A Master of Arts Thesis in Teaching English to Speakers of Other Languages (TESOL) Submitted to the College of Arts and Sciences by Maryam Salari Entitled, "Integrating Oral Communicative Skills into the English Curriculum in Dubai Schools," January 2007. Available are both Soft and Hard Copies of the Thesis.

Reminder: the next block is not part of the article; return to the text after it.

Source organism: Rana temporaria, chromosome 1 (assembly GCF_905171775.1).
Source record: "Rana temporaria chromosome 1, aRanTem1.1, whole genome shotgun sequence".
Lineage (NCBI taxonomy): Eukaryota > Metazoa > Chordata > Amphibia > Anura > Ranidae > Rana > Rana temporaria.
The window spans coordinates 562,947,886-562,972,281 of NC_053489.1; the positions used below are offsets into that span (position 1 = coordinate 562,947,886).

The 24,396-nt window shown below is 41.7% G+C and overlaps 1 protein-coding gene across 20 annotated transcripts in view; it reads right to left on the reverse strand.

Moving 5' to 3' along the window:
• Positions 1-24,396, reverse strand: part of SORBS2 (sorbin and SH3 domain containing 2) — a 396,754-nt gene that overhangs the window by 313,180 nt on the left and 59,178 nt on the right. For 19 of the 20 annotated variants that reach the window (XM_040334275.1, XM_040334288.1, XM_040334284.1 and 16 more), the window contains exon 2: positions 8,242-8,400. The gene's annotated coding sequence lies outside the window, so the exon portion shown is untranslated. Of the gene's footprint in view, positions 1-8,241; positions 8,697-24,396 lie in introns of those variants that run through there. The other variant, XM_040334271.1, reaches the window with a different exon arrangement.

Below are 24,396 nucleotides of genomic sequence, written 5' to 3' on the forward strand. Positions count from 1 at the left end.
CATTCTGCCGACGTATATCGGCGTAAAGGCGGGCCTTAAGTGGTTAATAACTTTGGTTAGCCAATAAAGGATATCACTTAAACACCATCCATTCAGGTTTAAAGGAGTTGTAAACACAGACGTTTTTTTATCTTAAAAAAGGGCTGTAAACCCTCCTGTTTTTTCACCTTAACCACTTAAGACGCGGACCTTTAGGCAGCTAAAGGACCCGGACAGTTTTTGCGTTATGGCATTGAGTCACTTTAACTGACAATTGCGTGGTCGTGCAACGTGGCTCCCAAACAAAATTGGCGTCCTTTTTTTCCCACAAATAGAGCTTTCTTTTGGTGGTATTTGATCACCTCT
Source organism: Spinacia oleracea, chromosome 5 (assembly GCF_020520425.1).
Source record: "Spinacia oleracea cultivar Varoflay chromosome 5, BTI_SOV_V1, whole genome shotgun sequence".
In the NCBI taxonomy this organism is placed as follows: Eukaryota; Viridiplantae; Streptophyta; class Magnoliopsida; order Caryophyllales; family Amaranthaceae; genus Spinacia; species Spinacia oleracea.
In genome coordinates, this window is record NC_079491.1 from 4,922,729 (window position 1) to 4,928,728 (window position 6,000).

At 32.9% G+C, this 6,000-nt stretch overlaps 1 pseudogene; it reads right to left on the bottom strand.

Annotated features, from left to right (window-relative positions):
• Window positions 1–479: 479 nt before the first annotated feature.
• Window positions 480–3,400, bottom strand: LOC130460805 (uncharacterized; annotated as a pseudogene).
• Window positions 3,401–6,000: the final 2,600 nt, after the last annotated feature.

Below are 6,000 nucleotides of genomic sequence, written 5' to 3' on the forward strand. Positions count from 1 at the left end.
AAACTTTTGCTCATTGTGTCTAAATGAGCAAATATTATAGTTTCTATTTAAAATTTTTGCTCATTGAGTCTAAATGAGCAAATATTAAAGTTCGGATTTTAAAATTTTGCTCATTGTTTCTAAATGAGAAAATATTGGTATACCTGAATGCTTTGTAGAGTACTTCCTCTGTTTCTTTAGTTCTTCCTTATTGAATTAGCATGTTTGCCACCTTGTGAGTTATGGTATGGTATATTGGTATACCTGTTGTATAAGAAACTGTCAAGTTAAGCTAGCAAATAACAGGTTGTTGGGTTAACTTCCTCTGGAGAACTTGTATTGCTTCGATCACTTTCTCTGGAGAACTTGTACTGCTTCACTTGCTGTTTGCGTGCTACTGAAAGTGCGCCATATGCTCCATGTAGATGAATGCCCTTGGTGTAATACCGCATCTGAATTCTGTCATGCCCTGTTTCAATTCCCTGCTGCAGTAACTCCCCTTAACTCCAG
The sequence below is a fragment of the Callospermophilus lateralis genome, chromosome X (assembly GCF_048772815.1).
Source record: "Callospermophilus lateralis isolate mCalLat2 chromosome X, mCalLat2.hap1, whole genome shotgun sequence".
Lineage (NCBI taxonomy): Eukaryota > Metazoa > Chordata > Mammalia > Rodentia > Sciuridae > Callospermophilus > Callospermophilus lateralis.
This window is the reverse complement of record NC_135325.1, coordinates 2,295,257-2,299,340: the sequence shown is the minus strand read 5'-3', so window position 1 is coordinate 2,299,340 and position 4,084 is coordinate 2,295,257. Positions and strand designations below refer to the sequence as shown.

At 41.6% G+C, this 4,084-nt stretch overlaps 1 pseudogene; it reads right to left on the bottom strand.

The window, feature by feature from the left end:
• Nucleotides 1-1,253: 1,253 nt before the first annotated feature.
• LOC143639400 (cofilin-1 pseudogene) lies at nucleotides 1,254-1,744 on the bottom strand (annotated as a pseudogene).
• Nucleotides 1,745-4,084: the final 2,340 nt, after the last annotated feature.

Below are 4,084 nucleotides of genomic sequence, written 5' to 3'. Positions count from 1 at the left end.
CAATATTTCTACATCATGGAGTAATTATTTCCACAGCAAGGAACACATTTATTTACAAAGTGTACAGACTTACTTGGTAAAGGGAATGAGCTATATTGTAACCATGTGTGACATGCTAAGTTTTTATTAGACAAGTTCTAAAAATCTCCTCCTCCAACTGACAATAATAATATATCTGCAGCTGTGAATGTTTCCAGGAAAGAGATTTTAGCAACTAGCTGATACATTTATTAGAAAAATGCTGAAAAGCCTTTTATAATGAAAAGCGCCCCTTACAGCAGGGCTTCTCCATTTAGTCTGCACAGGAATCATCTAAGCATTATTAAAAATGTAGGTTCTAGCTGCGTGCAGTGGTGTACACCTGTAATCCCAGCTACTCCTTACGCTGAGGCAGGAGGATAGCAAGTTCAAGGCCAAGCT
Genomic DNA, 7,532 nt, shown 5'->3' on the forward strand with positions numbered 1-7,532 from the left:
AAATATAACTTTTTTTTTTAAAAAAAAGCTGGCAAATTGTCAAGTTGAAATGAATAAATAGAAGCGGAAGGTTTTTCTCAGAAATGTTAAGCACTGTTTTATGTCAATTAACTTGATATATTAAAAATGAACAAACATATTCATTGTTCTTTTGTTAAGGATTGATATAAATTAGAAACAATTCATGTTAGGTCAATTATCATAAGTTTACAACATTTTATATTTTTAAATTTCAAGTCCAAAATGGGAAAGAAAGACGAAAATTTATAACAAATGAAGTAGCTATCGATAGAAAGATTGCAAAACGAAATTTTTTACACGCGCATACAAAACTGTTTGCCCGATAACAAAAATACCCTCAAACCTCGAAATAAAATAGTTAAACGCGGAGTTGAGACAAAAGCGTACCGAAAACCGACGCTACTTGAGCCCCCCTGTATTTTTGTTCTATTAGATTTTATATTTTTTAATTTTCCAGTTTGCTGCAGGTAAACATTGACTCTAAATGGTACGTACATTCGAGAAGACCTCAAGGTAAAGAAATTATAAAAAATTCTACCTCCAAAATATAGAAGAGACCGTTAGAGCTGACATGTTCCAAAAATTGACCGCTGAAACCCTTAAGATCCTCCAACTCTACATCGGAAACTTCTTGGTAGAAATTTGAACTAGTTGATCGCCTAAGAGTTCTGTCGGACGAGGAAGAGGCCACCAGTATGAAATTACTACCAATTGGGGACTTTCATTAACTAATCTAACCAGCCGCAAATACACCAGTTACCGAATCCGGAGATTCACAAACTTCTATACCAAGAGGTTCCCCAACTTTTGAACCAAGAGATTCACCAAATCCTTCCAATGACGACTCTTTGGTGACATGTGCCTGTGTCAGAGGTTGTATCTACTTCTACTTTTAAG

Formal English language instruction in many parts of the world has shown limited success in developing efficient speaking skills even after years of studying. In Dubai schools, where English is the medium of instruction, many students have serious problems in making themselves understood in English. This causes lots of difficulties later on when these students are required to use English language in doing their assignments as well as communicating with other students and professors in academic settings. Another area of concern for these students is finding suitable jobs, as efficient spoken English is vastly demanded by employers even in those jobs which do not require much professionalism. For a variety of reasons, English language teachers focus only on reading, grammar, and vocabulary, and speaking skill is still not a curriculum requirement in many private schools in Dubai. Therefore, oftentimes teachers choose not to spend time teaching a skill which is neither a curriculum requirement, nor assessed, particularly since teachers have a heavy teaching load, extra curricular activities to arrange, and many other responsibilities. In order to find out more about the actual reasons behind such a situation, 30 English language teachers and 105 students in six different schools in Dubai were asked to answer a questionnaire and participate in interviews. Later, with the help of insights from the related literature in this field, for a period of eight weeks, a specially focused program was introduced in a private school in Dubai, which introduced teaching speaking skills into the pre-determined objectives of the curriculum. This program used the existing school's syllabus accompanied by some extra materials and activities. Prior to the beginning of this program, a diagnostic speaking test was carried out to determine the participating students' primary speaking abilities. Another speaking test was administered at the end of the program. These two tests provided the tools for measuring the improvements of the students quantitatively. Students were also under an on-going assessment through keeping a writing journal by the teacher-researcher. Moreover, the students through both formal and informal interviews were constantly asked to express their attitudes and opinions about the activities, as well as their self-perceived improvements. At the end of the program another questionnaire was given to the students which asked them to evaluate the whole program they had been presented with. Results of the first part of this study indicated that the teachers' beliefs about and the students' expectations form the formal English instruction were not consistent. Teachers preferred to begin including speaking skills once the curriculum demanded it. Students, on the other hand seemed to be interested in being given chances to develop their speaking skills. Also, the results from the focused instruction program showed that students can improve their speaking skills in spite of all the time constraints and without much change in their designed syllabus.